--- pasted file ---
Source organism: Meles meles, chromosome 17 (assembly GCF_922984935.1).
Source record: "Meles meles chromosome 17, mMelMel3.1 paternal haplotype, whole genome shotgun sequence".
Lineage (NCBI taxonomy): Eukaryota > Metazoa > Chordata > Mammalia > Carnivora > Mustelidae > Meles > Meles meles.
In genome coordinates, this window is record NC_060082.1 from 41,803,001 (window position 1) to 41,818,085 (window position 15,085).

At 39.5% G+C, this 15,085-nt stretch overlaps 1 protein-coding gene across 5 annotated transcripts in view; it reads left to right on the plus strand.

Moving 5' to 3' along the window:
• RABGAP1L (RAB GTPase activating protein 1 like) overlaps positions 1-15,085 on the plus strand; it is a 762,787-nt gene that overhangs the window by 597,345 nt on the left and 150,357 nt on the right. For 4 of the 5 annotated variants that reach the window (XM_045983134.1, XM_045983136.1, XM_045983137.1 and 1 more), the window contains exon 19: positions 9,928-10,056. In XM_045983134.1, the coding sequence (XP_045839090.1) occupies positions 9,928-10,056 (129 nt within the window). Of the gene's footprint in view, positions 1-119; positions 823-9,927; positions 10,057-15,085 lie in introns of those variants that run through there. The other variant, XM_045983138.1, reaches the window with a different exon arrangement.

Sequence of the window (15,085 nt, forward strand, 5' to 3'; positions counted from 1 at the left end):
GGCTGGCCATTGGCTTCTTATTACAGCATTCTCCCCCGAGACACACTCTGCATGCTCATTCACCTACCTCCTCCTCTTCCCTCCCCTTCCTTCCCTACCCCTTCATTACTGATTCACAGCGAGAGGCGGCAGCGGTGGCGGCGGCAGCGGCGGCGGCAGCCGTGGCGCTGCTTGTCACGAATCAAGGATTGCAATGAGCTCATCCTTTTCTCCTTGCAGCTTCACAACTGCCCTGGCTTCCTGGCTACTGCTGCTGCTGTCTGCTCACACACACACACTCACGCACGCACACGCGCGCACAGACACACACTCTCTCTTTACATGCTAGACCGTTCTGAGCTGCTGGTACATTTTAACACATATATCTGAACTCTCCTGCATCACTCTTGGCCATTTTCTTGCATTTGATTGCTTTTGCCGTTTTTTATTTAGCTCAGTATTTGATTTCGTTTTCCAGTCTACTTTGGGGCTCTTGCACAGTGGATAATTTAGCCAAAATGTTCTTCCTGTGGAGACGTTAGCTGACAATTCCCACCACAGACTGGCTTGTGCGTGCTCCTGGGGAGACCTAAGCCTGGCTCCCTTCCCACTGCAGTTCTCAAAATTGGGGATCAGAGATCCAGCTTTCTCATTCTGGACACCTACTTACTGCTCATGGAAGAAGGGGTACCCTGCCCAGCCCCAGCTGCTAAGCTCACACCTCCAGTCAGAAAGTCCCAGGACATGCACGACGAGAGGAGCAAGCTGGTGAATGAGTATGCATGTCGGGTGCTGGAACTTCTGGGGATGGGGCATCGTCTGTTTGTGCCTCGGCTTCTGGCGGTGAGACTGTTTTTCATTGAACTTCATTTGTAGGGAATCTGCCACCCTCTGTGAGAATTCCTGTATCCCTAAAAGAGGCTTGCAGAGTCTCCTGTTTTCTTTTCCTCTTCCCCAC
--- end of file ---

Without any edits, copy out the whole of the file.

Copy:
Source organism: Meles meles, chromosome 17 (assembly GCF_922984935.1).
Source record: "Meles meles chromosome 17, mMelMel3.1 paternal haplotype, whole genome shotgun sequence".
Lineage (NCBI taxonomy): Eukaryota > Metazoa > Chordata > Mammalia > Carnivora > Mustelidae > Meles > Meles meles.
In genome coordinates, this window is record NC_060082.1 from 41,803,001 (window position 1) to 41,818,085 (window position 15,085).

At 39.5% G+C, this 15,085-nt stretch overlaps 1 protein-coding gene across 5 annotated transcripts in view; it reads left to right on the plus strand.

Moving 5' to 3' along the window:
• RABGAP1L (RAB GTPase activating protein 1 like) overlaps positions 1-15,085 on the plus strand; it is a 762,787-nt gene that overhangs the window by 597,345 nt on the left and 150,357 nt on the right. For 4 of the 5 annotated variants that reach the window (XM_045983134.1, XM_045983136.1, XM_045983137.1 and 1 more), the window contains exon 19: positions 9,928-10,056. In XM_045983134.1, the coding sequence (XP_045839090.1) occupies positions 9,928-10,056 (129 nt within the window). Of the gene's footprint in view, positions 1-119; positions 823-9,927; positions 10,057-15,085 lie in introns of those variants that run through there. The other variant, XM_045983138.1, reaches the window with a different exon arrangement.

Sequence of the window (15,085 nt, forward strand, 5' to 3'; positions counted from 1 at the left end):
GGCTGGCCATTGGCTTCTTATTACAGCATTCTCCCCCGAGACACACTCTGCATGCTCATTCACCTACCTCCTCCTCTTCCCTCCCCTTCCTTCCCTACCCCTTCATTACTGATTCACAGCGAGAGGCGGCAGCGGTGGCGGCGGCAGCGGCGGCGGCAGCCGTGGCGCTGCTTGTCACGAATCAAGGATTGCAATGAGCTCATCCTTTTCTCCTTGCAGCTTCACAACTGCCCTGGCTTCCTGGCTACTGCTGCTGCTGTCTGCTCACACACACACACTCACGCACGCACACGCGCGCACAGACACACACTCTCTCTTTACATGCTAGACCGTTCTGAGCTGCTGGTACATTTTAACACATATATCTGAACTCTCCTGCATCACTCTTGGCCATTTTCTTGCATTTGATTGCTTTTGCCGTTTTTTATTTAGCTCAGTATTTGATTTCGTTTTCCAGTCTACTTTGGGGCTCTTGCACAGTGGATAATTTAGCCAAAATGTTCTTCCTGTGGAGACGTTAGCTGACAATTCCCACCACAGACTGGCTTGTGCGTGCTCCTGGGGAGACCTAAGCCTGGCTCCCTTCCCACTGCAGTTCTCAAAATTGGGGATCAGAGATCCAGCTTTCTCATTCTGGACACCTACTTACTGCTCATGGAAGAAGGGGTACCCTGCCCAGCCCCAGCTGCTAAGCTCACACCTCCAGTCAGAAAGTCCCAGGACATGCACGACGAGAGGAGCAAGCTGGTGAATGAGTATGCATGTCGGGTGCTGGAACTTCTGGGGATGGGGCATCGTCTGTTTGTGCCTCGGCTTCTGGCGGTGAGACTGTTTTTCATTGAACTTCATTTGTAGGGAATCTGCCACCCTCTGTGAGAATTCCTGTATCCCTAAAAGAGGCTTGCAGAGTCTCCTGTTTTCTTTTCCTCTTCCCCAC